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nslookup(8) [osf1 man page]

nslookup(8)						      System Manager's Manual						       nslookup(8)

nslookup - Queries Internet name servers interactively SYNOPSIS
nslookup [-option ...] [host-to-find |- [server]] DESCRIPTION
The nslookup command is a program that is used to query Internet domain name servers. The nslookup command has two modes: interactive and noninteractive. Noninteractive mode is used to print just the name and requested information for a host or domain. Noninteractive mode is invoked when the name or Internet address of the host to be looked up is given as the first argument. The optional second argument speci- fies the hostname or address of a name server. Interactive mode allows the user to query name servers for information about various hosts and domains or to print a list of hosts in a domain. Interactive mode is invoked when you specify nslookup without arguments (the default name server will be used), or when the first argument you specify is a - (dash) and the second argument is the hostname or Internet address of a name server. The options listed under the set command can be specified in the .nslookuprc file in the user's home directory if they are listed one per line. Options can also be specified on the command line if they precede the arguments and are prefixed with a - (dash). For example, to change the default query type to host information, and the initial time-out to 10 seconds, enter: nslookup -query=hinfo -timeout=10 Interactive Commands Commands may be interrupted at any time by entering <Ctrl-c>. To exit, enter <Ctrl-d> (EOF) or type exit. The command line length must be less than 256 characters. To treat a built-in command as a hostname, precede it with an escape character (backslash). Note that an unrecognized command will be interpreted as a hostname. Looks up information for host using the current default server or using server if specified. If host is an Internet address and the query type is A or PTR, the name of the host is returned. If host is a name and does not have a trailing period, the default domain name is appended to the name. (This behavior depends on the state of the set options domain, srchlist, defname, and search). To look up a host not in the current domain, append a . (dot) to the name. Changes the default server to domain. lserver uses the initial server to look up information about domain, while server uses the current default server. If an authoritative answer cannot be found, the names of servers that might have the answer are returned. Changes the default server to the server for the root of the domain name space. Currently, the host is used. (This command is a synonym for lserver The name of the root server can be changed with the set root command. Connects with the finger server on the current host. The current host is defined when a previous lookup for a host was successful and returned address information (see the set querytype=A command). name is optional. The> and >> (redirection symbols) can be used to redirect output in the usual manner. Lists the information available for domain, optionally creating or appending to file- name. The default output contains hostnames and their Internet addresses. option can be one of the following: Lists all records of the specified type (see querytype later in this reference page). Lists aliases of hosts in the domain. This option is a synonym for -t CNAME. Lists all records for the domain. This option is a synonym for -t ANY. Lists CPU and operating system information for the domain. This option is a synonym for -t HINFO. Lists well-known services of hosts in the domain. This option is a synonym for -t WKS. When output is directed to a file, # (number signs) are printed for every 50 records received from the server. Sorts and lists the output of previous ls command(s) with more. Prints a brief summary of commands. Exits the program. This command is used to change state information that affects the lookups. Valid keywords are: Prints the current values of the frequently used options to set. Information about the current default server and host is also printed. Changes the query class to one of: The Internet class. The Chaos class. The MIT Athena Hesiod class. Wildcard (any of the above). The class specifies the protocol group of the information. (Default = IN, abbreviation = cl) Turns debugging mode on. A lot more information is printed about the packet sent to the server and the resulting answer. (Default = nodebug, abbreviation = [no]deb) Turns exhaustive debugging mode on. Essentially all fields of every packet are printed. (Default = nod2) Changes the default domain name to name. The default domain name is appended to a lookup request depending on the state of the defname and search options. The domain search list contains the parents of the default domain if it has at least two components in its name. For example, if the default domain is CC.Berkeley.EDU, the search list is CC.Berkeley.EDU and Berkeley.EDU. Use the set srchlist command to specify a dif- ferent list. Use the set all command to display the list. (Default = value from hostname, /etc/resolv.conf or LOCALDOMAIN, abbreviation = do) Changes the default domain name to name1 and the domain search list to name1, name2, and so on. A maximum of 6 names separated by / (slashes) can be specified: For example: set srchlist=lcs.MIT.EDU/ai.MIT.EDU/MIT.EDU sets the domain to lcs.MIT.EDU and the search list to the three names. This command overrides the default domain name and search list of the set domain command. Use the set all command to display the list. (Default = value based on hostname, /etc/resolv.conf or LOCALDOMAIN, abbreviation = srchl) If set, appends the default domain name to a single-component lookup request (that is, one that does not contain a dot). (Default = defname, abbreviation = [no]def) If the lookup request contains at least one . (dot) but does not end with a trailing dot, appends the domain names in the domain search list to the request until an answer is received. (Default = search, abbreviation = [no]sea) Changes the default TCP/UDP name server port to value. (Default = 53, abbreviation = po) Changes the type of information query to one of: The host's IPv4 address. The host's IPv6 address. The canonical name for an alias. The host CPU and operating system type. The mailbox or mail list information. The mail exchanger. The Naming AUthority PoinTeR that contains rules for mapping parts of Uniform Resource Identifiers (URIs) to domain names. The name server for the named zone. The hostname if the query is an Internet address; otherwise the pointer to other information. The domain's start-of-authority information. The host that can provide a specific resolution service. The text information. The user infor- mation. The supported well-known services. Other types (ANY, AXFR, MB, MD, MF, NULL) are described in the RFC1035 document. (Default = A, abbreviations = q, ty) Tells the name server to query other servers if it does not have the information. (Default = recurse, abbrevia- tion = [no]rec) Sets the number of retries to number. When a reply to a request is not received within a certain amount of time (changed with set time-out), the timeout period is doubled and the request is resent. The retry value controls how many times a request is resent before giving up. (Default = 4, abbreviation = ret) Changes the name of the root server to host. This affects the root command. (Default =, abbreviation = ro) Changes the initial timeout interval for waiting for a reply to number seconds. Each retry doubles the timeout period. (Default = 5 seconds, abbreviation = ti) Always use a virtual circuit when sending requests to the server. (Default = novc, abbreviation = [no]v) Ignore packet truncation errors. (Default = noignoretc, abbreviation = [no]ig) EXIT VALUES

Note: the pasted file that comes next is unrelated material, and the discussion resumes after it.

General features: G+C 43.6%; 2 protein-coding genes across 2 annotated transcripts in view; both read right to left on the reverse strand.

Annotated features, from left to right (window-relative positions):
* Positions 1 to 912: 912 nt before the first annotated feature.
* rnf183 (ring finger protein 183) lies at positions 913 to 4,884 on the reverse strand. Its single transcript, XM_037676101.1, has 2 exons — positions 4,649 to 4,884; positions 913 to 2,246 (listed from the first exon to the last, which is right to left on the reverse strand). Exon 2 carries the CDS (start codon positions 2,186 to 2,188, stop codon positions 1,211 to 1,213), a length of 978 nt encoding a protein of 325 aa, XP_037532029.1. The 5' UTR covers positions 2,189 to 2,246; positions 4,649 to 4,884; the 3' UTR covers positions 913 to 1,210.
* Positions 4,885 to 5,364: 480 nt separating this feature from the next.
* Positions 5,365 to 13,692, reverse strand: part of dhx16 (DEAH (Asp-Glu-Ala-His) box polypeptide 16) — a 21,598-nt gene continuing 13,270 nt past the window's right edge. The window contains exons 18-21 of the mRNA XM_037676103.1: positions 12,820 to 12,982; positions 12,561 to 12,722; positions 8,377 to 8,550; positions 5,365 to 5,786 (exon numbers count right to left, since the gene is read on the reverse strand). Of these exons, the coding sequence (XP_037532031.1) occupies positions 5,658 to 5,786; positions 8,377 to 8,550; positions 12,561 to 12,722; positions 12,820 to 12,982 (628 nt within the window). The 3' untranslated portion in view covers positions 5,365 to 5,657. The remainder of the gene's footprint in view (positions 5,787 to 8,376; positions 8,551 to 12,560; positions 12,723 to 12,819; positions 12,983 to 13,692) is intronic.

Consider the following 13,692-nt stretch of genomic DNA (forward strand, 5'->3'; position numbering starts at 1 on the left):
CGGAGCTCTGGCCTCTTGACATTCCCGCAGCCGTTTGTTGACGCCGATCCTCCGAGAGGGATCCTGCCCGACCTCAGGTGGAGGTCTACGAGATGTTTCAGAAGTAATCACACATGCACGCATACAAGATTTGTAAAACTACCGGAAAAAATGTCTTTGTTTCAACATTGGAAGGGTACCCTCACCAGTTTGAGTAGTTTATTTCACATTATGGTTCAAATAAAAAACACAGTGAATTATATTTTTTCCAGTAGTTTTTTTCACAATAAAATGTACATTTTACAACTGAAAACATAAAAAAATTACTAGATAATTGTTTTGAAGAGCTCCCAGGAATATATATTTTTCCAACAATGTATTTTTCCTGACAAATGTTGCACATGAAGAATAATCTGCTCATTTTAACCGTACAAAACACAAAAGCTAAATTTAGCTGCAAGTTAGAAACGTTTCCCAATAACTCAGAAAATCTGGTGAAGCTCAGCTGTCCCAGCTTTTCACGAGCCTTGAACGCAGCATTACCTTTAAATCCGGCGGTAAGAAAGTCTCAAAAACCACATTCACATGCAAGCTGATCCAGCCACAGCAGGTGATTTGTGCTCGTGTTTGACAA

In noninteractive mode, nslookup can return the following values: A match was found. No match was found, or an error occurred. ERRORS
If the lookup request was not successful, an error message is printed. Possible errors are: The server did not respond to a request after a certain amount of time (changed with set timeout=value) and a certain number of retries (changed with set retry=value). No name server is running on the server machine. The server does not have resource records of the current query type for the host, although the hostname is valid. The query type is specified with the set querytype command. The host or domain name does not exist. The connection to the name or finger server could not be made at the current time. This error commonly occurs with ls and finger requests. The name server found an internal inconsistency in its database and could not return a valid answer. The name server refused to service the request. The name server found that the request packet was not in the proper format. It may indicate an error in nslookup. FILES
Specifies the command path Initial domain name and name server addresses User's initial options Summary of commands RELATED INFORMATION
Commands: named(8) Functions: resolver(4) Files: resolv.conf(4) Specifications: RFC1034, RFC1035 delim off nslookup(8)